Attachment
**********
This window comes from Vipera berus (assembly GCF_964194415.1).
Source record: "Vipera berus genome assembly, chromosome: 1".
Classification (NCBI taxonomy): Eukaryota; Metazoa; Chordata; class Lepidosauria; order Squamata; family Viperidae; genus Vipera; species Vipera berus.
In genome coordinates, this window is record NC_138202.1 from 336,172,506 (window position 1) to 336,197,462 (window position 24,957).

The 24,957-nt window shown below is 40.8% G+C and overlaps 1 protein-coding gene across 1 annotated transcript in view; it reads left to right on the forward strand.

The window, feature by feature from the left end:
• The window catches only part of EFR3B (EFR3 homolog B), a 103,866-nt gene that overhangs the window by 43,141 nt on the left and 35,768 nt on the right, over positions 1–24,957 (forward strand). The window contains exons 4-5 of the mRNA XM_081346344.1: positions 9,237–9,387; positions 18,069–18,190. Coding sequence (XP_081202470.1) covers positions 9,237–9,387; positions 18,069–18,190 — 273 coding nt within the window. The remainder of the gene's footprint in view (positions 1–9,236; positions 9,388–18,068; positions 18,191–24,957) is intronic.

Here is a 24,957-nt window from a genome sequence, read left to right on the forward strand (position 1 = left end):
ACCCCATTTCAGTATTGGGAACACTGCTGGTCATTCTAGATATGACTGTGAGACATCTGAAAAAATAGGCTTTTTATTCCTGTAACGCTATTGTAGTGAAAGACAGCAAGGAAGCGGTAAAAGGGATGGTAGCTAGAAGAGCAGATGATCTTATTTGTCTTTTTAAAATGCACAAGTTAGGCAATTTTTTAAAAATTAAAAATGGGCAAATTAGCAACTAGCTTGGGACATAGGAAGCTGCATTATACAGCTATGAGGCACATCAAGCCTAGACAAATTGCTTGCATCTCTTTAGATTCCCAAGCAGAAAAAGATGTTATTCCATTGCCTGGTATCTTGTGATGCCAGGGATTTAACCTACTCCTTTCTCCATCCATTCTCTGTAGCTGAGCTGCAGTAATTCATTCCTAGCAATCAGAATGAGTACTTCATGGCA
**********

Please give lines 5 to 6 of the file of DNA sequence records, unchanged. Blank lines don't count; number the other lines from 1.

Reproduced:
The 24,957-nt window shown below is 40.8% G+C and overlaps 1 protein-coding gene across 1 annotated transcript in view; it reads left to right on the forward strand.

The window, feature by feature from the left end: